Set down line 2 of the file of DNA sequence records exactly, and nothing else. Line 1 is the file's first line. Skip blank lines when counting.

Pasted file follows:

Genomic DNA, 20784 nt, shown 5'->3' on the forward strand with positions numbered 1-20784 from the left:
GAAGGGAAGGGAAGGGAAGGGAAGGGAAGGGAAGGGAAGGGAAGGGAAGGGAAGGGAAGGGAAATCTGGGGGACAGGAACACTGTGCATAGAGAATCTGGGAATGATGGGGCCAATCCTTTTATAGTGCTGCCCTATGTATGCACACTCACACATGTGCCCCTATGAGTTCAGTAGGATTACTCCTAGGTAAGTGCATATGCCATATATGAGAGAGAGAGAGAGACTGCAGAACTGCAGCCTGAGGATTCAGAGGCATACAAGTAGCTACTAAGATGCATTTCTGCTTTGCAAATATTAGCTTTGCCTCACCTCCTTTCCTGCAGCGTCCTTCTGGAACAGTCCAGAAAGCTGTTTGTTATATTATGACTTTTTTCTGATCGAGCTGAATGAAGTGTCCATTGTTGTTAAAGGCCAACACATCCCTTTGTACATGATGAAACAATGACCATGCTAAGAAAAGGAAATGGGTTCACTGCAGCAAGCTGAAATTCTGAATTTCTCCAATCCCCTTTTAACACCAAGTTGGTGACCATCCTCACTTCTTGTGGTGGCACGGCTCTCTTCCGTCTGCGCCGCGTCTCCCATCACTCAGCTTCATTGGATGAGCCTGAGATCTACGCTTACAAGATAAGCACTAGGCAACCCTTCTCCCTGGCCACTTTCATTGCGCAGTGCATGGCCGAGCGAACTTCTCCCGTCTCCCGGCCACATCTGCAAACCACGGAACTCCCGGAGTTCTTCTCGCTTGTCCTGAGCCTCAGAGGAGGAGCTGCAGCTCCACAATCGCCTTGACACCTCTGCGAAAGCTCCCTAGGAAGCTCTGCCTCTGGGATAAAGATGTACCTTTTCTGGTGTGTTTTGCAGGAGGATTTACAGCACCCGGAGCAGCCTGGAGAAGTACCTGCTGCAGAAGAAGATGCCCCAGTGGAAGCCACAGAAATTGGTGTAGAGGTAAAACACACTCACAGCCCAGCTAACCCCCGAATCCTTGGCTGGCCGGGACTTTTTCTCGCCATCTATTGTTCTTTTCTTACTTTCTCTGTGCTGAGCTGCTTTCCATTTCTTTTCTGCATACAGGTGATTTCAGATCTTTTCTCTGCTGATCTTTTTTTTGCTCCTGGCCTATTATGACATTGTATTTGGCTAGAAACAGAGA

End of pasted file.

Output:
GAAGGGAAGGGAAGGGAAGGGAAGGGAAGGGAAGGGAAGGGAAGGGAAGGGAAGGGAAGGGAAATCTGGGGGACAGGAACACTGTGCATAGAGAATCTGGGAATGATGGGGCCAATCCTTTTATAGTGCTGCCCTATGTATGCACACTCACACATGTGCCCCTATGAGTTCAGTAGGATTACTCCTAGGTAAGTGCATATGCCATATATGAGAGAGAGAGAGAGACTGCAGAACTGCAGCCTGAGGATTCAGAGGCATACAAGTAGCTACTAAGATGCATTTCTGCTTTGCAAATATTAGCTTTGCCTCACCTCCTTTCCTGCAGCGTCCTTCTGGAACAGTCCAGAAAGCTGTTTGTTATATTATGACTTTTTTCTGATCGAGCTGAATGAAGTGTCCATTGTTGTTAAAGGCCAACACATCCCTTTGTACATGATGAAACAATGACCATGCTAAGAAAAGGAAATGGGTTCACTGCAGCAAGCTGAAATTCTGAATTTCTCCAATCCCCTTTTAACACCAAGTTGGTGACCATCCTCACTTCTTGTGGTGGCACGGCTCTCTTCCGTCTGCGCCGCGTCTCCCATCACTCAGCTTCATTGGATGAGCCTGAGATCTACGCTTACAAGATAAGCACTAGGCAACCCTTCTCCCTGGCCACTTTCATTGCGCAGTGCATGGCCGAGCGAACTTCTCCCGTCTCCCGGCCACATCTGCAAACCACGGAACTCCCGGAGTTCTTCTCGCTTGTCCTGAGCCTCAGAGGAGGAGCTGCAGCTCCACAATCGCCTTGACACCTCTGCGAAAGCTCCCTAGGAAGCTCTGCCTCTGGGATAAAGATGTACCTTTTCTGGTGTGTTTTGCAGGAGGATTTACAGCACCCGGAGCAGCCTGGAGAAGTACCTGCTGCAGAAGAAGATGCCCCAGTGGAAGCCACAGAAATTGGTGTAGAGGTAAAACACACTCACAGCCCAGCTAACCCCCGAATCCTTGGCTGGCCGGGACTTTTTCTCGCCATCTATTGTTCTTTTCTTACTTTCTCTGTGCTGAGCTGCTTTCCATTTCTTTTCTGCATACAGGTGATTTCAGATCTTTTCTCTGCTGATCTTTTTTTTGCTCCTGGCCTATTATGACATTGTATTTGGCTAGAAACAGAGA